The property will have to be carved out of a larger piece of land along GCRTA’s light-rail Blue and Green Lines linking Shaker Heights and Downtown Cleveland. This parcel extends northward, away from the rail line. So its sale won’t negatively impact future transit service, according to a memo sent to committee members from GCRTA General Manager and CEO India Birdsong-Terry.

Miceli land clearing and cleaning work for the company’s future expansion has been underway for more than a decade, showing how long the company been wanting to grow its business while remaining in Cleveland’s urban core (Miceli-Lograsso Development Co.)

In fact, the northward extension of the parcel divides two Miceli properties. That’s why Miceli wants to acquire it — to link up its separated parcels, according a person familiar with Miceli’s expansion plans who spoke to NEOtrans on the condition of anonymity.

“The sale of this small portion of excess property is key to initiating the first phase of a multi-phase expansion planned by Miceli,” Birdsong-Terry wrote in the memo, dated June 6.

“Staff have been engaged with Miceli principals for more than two years to assist with the planning, design and development of their expansion plan,” she added. “This significant Miceli expansion also has the support and cooperation of the city of Cleveland, Cuyahoga County and the state of Ohio.”

GCRTA’s joint development agreement with Miceli includes the dairy firm’s participation in the GCRTA Commuter Advantage Program with the purchase of 25 transit passes for workers. The Miceli plant is located just west of the Buckeye-Woodhill station on the Blue and Green Lines, as well as the 120-unit Woodhill Station West apartments that opened in March and the adjacent, planned Woodhill Station East development.

The memo also noted that city-owned properties are to be acquired by Miceli-Lograsso Development for the plant expansion. Private property continues to be purchased as well. Cuyahoga County property records show that Miceli-Lograsso Development has a purchase option for a little more than a half-acre of land owned by the Lomack Drum Co., 2800 E. 90th. No purchase price was disclosed.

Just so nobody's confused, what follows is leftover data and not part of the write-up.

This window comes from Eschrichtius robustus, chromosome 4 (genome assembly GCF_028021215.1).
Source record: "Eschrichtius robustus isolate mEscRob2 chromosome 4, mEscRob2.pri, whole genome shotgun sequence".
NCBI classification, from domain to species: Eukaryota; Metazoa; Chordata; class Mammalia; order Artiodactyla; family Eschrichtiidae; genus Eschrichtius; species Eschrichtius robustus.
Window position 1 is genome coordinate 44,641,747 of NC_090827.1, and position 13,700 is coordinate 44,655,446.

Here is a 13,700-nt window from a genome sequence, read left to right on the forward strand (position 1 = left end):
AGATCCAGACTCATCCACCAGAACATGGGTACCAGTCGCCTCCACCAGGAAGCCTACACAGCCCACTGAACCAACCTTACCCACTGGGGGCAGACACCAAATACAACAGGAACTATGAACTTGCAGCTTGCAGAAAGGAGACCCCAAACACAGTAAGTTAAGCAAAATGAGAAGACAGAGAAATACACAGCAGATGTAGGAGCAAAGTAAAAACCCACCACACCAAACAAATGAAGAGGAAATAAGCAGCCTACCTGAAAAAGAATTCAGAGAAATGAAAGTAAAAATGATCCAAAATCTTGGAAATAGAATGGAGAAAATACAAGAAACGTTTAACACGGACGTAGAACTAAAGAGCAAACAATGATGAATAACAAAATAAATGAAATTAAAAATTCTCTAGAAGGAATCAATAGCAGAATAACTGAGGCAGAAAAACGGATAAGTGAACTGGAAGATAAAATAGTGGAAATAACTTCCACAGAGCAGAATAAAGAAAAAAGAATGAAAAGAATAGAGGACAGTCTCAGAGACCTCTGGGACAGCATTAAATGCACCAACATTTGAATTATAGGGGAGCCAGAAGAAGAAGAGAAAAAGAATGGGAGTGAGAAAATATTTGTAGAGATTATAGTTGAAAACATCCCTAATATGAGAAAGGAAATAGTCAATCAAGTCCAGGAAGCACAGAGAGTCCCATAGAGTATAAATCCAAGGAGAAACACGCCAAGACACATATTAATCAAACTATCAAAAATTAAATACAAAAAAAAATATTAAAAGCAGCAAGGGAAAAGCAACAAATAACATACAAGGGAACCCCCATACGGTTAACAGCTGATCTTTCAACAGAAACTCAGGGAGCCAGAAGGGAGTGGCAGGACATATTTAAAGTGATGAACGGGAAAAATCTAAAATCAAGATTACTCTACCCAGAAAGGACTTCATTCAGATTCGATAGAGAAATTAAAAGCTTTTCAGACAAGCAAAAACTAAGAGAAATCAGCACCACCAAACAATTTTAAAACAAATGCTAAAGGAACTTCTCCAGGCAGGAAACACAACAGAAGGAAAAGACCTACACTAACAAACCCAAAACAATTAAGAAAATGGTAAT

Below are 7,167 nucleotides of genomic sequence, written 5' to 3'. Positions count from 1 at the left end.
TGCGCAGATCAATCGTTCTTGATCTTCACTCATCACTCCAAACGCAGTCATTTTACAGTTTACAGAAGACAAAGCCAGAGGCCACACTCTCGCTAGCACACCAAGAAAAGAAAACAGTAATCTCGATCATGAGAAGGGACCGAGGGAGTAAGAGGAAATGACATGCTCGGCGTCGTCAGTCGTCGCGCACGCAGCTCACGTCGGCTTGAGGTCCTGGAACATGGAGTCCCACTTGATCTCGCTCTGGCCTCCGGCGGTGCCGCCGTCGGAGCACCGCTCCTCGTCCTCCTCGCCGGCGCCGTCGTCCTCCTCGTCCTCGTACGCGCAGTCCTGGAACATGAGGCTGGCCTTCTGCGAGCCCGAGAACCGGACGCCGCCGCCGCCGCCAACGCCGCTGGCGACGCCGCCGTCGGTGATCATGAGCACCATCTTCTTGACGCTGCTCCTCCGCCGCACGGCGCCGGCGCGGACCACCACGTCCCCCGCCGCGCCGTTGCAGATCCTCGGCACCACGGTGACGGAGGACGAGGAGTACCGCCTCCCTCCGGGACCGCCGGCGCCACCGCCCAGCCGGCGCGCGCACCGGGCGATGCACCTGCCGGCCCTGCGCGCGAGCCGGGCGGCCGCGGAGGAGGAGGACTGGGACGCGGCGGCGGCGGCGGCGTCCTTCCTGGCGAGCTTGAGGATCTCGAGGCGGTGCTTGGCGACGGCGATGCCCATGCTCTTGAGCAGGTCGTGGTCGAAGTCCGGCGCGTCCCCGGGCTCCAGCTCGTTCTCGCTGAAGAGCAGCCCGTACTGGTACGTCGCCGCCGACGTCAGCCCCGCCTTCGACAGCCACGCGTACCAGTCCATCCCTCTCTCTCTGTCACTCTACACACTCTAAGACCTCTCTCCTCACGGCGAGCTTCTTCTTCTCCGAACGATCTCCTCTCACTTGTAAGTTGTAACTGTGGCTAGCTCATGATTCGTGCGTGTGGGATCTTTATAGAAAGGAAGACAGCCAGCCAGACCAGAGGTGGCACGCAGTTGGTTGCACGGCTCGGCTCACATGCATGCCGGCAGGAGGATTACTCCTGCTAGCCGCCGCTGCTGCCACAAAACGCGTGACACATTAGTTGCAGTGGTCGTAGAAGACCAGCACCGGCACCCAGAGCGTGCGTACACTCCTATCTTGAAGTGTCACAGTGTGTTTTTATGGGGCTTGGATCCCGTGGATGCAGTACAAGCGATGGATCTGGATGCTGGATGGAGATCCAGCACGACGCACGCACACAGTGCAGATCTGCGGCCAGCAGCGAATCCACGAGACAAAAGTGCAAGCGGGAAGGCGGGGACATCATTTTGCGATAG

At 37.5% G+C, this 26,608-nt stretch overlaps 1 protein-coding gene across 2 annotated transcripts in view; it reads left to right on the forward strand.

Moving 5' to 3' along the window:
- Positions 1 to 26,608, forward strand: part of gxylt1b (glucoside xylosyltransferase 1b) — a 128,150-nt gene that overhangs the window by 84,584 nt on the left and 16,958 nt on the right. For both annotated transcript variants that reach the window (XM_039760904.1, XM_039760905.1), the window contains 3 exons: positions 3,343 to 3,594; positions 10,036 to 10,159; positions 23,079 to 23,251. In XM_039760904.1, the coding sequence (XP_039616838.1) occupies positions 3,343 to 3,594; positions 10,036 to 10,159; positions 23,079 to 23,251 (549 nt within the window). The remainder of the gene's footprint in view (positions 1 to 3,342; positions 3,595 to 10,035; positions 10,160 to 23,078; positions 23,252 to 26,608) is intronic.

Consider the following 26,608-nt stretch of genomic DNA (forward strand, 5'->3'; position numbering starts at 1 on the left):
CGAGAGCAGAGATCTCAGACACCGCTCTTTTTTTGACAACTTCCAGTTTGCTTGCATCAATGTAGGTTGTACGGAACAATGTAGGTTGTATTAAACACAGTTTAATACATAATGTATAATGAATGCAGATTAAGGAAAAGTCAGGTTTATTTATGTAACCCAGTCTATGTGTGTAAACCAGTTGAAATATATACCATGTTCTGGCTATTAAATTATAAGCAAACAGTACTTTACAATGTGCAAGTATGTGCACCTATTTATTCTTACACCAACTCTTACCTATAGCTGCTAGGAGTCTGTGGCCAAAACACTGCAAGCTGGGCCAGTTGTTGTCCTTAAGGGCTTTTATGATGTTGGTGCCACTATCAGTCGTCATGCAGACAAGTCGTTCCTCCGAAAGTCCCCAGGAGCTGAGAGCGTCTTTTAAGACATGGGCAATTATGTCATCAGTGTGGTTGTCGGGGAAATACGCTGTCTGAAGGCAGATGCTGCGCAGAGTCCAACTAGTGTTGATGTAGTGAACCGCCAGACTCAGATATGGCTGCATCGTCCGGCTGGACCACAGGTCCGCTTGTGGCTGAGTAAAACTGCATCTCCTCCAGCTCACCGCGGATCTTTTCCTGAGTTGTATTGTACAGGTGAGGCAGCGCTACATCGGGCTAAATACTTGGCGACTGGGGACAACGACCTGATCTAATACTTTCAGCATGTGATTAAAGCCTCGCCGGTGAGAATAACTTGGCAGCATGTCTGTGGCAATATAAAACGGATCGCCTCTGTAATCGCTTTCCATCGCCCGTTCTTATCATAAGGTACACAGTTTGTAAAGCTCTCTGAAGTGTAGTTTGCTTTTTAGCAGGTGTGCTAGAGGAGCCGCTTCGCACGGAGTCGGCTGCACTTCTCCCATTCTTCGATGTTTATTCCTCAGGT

The corner of Opportunity Corridor Boulevard and Evarts Road is the western edge of Miceli’s growing collection of properties on which it hopes to more than double the size of its business. In the distance are the twin spires of St. Elizabeth of Hungary Catholic Church, which is next to Miceli’s offices and current plant (Google).

Miceli-Lograsso Development’s most recent property acquisition was recorded on April 17 — a 0.42-acre piece of land that was owned by Anthony Gray Jr., a principal of Lomack Drum. The dairy firm’s development arm paid $20,000 for the parcel, located at 2820 E. 90th, which is right next to GCRTA’s light-rail rapid transit tracks.

Lomack Drum, affiliates and their principals have been accused of numerous environmental violations at its East 90th site. Just to the west of it was another property affiliated with the Grays — the L Gray Barrel & Drum Co., which was forfeited to the state of Ohio in 2022.

Surrounding those parcels is land owned by The Zone LLC, a real estate arm of the Burten Bell Carr Development Inc. It has three parcels totaling about 3.5 acres which could come into play for Miceli’s expansion.

Other properties to the north are being directly acquired by Miceli. On the other side of Buckeye, Miceli has bought up multiple parcels within a triangle-shaped block totaling 5 acres. It includes a warehouse built by the city in 1998 for Cleveland Public Power. It was renovated by Miceli for storage.